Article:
Corporations are not benevolent organizations dedicated to the welfare of their employees. They are profit-seeking enterprises that will take whatever steps necessary (usually within the law) to maximize revenues, profits, and shareholder value. Yeah. The timing of this sucks, especially for those affected, but the reality is that AT&T is managing in it's own self-interest. Tax cuts have very little influence since most large corporations already employ various techniques to minimize taxes. Apple being one of the most creative tax avoiders...
    Don't blame Apple for what it does...blame lawmakers who made the laws the way they were and refused to change them. Instead, they (and people like you) just bitch about companies like Apple who use the loopholes (which are legal BTW) to bring its profits elsewhere.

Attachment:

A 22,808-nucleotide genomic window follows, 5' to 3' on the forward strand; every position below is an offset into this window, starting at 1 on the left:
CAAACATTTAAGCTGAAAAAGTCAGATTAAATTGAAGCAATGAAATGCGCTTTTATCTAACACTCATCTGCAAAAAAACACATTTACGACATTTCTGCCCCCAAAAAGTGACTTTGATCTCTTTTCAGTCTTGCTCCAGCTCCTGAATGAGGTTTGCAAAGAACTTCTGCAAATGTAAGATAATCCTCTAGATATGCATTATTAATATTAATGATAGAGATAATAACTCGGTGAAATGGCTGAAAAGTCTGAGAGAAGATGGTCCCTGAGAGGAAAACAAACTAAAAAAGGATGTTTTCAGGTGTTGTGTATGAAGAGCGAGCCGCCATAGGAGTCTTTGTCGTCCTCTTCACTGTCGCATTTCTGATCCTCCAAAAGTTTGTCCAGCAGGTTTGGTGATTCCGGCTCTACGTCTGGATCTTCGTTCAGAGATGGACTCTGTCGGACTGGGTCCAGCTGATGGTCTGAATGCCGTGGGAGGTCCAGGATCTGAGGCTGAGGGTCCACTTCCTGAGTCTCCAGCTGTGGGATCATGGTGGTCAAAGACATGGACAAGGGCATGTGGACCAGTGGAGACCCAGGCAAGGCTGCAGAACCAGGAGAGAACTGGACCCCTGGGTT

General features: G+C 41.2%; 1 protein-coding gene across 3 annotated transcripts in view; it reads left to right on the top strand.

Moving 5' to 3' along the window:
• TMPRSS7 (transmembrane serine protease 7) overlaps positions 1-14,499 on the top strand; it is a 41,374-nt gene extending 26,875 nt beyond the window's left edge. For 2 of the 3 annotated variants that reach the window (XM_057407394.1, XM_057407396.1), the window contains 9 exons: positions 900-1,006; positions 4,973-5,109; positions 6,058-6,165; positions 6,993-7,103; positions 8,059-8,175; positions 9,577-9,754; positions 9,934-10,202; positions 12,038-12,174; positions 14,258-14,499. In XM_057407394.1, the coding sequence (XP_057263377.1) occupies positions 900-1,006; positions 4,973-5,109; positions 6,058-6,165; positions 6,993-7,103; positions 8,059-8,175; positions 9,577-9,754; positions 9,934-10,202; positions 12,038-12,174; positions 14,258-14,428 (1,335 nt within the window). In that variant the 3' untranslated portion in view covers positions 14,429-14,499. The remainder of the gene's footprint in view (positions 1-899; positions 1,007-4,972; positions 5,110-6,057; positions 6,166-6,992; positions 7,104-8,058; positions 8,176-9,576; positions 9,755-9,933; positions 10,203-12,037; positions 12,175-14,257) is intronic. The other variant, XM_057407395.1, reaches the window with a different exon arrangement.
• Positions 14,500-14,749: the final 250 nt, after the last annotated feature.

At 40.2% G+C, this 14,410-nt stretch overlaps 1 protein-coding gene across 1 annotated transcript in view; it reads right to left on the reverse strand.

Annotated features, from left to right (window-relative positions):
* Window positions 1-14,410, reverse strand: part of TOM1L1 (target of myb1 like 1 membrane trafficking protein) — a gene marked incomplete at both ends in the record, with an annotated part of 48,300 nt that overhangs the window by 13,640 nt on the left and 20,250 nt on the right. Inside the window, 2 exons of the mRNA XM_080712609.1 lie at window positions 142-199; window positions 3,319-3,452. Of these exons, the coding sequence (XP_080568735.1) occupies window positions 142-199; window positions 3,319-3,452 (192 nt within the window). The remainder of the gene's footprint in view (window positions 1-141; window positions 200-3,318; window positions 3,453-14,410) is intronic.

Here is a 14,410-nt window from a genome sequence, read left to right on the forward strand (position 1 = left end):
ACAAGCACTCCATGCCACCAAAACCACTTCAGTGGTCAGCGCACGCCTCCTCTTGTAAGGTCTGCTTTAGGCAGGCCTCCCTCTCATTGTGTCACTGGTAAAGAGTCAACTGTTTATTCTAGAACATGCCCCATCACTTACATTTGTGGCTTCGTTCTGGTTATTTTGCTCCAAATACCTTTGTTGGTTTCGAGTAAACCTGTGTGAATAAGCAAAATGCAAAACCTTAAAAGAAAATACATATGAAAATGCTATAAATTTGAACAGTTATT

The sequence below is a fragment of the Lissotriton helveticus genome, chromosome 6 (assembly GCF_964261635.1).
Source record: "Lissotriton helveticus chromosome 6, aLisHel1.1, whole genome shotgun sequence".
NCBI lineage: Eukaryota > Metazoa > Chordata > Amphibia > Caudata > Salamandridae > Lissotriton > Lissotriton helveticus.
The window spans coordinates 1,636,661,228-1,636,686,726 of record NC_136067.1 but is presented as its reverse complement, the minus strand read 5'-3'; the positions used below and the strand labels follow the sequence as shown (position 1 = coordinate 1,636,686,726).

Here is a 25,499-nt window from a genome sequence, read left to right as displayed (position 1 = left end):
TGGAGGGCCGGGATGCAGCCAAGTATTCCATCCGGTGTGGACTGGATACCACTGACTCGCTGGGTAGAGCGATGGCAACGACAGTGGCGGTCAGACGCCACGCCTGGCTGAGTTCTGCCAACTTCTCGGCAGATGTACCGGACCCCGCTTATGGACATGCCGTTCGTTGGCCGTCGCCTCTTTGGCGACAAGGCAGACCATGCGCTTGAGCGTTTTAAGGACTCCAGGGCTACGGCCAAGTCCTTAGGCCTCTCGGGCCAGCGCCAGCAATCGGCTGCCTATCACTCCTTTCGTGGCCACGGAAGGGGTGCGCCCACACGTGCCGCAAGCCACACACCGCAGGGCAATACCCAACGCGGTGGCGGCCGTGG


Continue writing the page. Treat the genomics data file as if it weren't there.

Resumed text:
mwhite
  • Reply 14 of 82
    The Middle Class and these AT&T Employees can thank the Republicans and Trump for their loss of jobs while the rich get richer.
    Spoken like a true liberal. Always someone else to blame. 

    " layoff notices to a large number of landline, legacy service, and home installers spanning the country "
    Anybody in these kinds of positions has had a very long time to prepare and should have seen the writing on the wall. No one to blame but themselves if they're not prepared to step into another role by now.
    netmagemwhitewilliamlondontzm41h2p
  • Reply 15 of 82